Well, we have the biggest and strongest military in the world and we spend far more on it than any other nation. So we have positioned ourselves to be the most powerful. And despite the many flaws and corruption in our country and government, we still have enough good motives and carry ourselves more generously compared to most other superpowers in world history. You can add in all kinds of other reasons and elements, but these basic things I have mentioned seem to result in us looking at ourselves as the obligated savior of the world and others throughout the world are sometimes drawn to the same conclusion.

  19. em ... again says:

    theorizing and angst over both the doctrines of the churches and the condition of the world distract us from our life in Christ…
    lately i’ve been mulling the Vine and branches metaphor – we draw our life from Christ Jesus and yet we spend so much energy trying to define how we do that… too much time on the “how” and too little time on “Who” perhaps – what He has created, what He has promised and what He’s done for us … perhaps … dunno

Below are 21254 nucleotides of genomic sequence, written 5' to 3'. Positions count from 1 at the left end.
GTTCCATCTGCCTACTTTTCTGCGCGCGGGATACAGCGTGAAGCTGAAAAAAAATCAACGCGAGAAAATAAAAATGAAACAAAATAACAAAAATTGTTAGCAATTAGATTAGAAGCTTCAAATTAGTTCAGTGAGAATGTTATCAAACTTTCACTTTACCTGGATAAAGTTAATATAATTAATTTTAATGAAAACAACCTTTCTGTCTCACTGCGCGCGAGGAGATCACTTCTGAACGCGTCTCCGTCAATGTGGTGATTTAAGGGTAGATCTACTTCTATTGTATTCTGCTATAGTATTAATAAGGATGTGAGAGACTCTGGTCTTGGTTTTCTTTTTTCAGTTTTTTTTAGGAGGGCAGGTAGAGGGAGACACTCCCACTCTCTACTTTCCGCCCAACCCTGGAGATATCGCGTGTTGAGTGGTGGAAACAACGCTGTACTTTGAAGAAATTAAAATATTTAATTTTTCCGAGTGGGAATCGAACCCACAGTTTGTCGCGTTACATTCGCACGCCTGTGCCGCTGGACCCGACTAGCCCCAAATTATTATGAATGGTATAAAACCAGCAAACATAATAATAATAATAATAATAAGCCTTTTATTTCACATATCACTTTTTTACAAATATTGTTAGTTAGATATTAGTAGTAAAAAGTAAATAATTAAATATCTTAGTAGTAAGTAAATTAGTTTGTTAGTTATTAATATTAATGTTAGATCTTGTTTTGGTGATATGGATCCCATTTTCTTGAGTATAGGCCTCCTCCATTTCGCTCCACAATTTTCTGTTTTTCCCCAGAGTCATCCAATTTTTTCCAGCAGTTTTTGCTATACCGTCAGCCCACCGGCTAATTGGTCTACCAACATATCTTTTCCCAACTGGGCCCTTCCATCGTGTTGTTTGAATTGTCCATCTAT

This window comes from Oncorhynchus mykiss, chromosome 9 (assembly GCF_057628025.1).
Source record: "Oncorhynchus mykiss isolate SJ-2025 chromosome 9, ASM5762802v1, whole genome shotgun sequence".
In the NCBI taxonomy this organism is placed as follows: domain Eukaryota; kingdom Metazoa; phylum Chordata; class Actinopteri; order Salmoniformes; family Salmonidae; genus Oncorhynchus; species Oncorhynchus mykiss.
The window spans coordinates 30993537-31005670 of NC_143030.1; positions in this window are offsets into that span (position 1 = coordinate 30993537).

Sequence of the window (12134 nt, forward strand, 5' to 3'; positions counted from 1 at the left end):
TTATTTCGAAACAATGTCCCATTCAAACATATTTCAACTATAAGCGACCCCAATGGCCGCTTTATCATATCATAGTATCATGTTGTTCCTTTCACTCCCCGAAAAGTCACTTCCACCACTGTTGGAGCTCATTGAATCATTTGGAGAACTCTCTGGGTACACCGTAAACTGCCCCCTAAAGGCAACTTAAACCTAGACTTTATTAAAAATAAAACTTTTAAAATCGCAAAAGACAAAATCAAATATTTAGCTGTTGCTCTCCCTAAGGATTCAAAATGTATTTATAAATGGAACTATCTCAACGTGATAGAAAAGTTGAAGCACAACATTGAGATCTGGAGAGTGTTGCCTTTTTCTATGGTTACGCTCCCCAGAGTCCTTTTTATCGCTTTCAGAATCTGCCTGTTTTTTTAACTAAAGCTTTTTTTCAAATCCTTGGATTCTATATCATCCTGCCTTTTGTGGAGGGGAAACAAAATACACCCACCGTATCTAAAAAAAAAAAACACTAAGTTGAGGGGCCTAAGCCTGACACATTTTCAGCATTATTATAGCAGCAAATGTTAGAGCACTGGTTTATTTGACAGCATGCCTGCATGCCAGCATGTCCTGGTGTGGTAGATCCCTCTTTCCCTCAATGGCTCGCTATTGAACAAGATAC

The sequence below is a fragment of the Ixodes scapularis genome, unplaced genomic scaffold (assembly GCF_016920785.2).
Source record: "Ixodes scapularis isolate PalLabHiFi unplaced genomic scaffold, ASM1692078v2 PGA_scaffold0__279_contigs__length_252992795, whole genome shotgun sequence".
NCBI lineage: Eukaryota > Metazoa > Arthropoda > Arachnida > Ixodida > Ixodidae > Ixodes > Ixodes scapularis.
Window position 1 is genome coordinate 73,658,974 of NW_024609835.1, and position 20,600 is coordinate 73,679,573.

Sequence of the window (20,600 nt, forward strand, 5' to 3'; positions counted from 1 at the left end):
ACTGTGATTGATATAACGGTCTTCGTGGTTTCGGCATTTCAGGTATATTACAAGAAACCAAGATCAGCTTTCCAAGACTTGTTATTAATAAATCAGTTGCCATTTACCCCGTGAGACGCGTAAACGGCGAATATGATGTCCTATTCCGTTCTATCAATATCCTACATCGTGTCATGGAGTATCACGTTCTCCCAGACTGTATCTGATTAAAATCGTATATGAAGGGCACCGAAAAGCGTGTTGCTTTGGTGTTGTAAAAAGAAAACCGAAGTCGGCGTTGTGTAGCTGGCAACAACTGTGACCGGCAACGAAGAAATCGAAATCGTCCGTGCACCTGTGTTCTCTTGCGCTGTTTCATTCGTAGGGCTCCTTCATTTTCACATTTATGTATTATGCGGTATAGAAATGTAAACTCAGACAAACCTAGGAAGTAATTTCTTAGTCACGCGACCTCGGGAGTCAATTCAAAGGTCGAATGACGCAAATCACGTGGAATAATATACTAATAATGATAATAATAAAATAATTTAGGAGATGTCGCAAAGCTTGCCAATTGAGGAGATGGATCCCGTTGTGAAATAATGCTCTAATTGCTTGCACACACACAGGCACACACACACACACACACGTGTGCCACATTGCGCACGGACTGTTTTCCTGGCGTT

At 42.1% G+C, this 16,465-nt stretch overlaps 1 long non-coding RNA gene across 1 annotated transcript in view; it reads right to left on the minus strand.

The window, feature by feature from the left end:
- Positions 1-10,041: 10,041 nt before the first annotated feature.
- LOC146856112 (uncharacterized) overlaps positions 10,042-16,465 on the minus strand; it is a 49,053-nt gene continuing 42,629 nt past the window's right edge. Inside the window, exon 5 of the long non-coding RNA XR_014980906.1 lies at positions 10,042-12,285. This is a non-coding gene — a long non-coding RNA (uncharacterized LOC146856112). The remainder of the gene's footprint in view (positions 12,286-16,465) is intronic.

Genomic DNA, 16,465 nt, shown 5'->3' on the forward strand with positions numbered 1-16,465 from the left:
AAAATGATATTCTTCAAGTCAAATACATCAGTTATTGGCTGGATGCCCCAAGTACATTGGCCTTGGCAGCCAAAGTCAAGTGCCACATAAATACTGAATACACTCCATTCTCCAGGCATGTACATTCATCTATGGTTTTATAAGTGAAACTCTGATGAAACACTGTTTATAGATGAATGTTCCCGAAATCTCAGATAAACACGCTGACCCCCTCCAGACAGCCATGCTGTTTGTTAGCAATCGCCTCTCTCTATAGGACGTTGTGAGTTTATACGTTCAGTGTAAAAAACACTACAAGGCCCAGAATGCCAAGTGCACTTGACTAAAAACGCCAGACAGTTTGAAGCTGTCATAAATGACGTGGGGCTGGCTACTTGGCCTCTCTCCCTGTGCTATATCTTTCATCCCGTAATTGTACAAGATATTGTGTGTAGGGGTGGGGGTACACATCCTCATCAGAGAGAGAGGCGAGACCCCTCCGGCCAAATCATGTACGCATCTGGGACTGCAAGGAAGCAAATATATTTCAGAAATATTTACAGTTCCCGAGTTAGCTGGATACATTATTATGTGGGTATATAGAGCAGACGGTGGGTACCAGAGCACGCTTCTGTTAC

20. em ... again says:

    Kevin @ 19 … ah yes, precisely that and it is a secular, if well intended delusion … we just can’t pull it off… kind of like the local police on a domestic violence call, perhaps? always a very unpredictable, quicksilver outcome
    now i am not advocating for hunkering down at home, locking the doors and pulling the drapes shut, but, the best we can do is ultimately defensive … spoken as i sit within the target zone of Kim Jong-un (think he’s the one) nuclear strike aspiration … i pray that our missile defense system is in working order
    you asked, “So much suffering and so much evil and how do we handle it all?” isn’t the answer to that: “we can’t handle it all?”
    good post BTW 🙂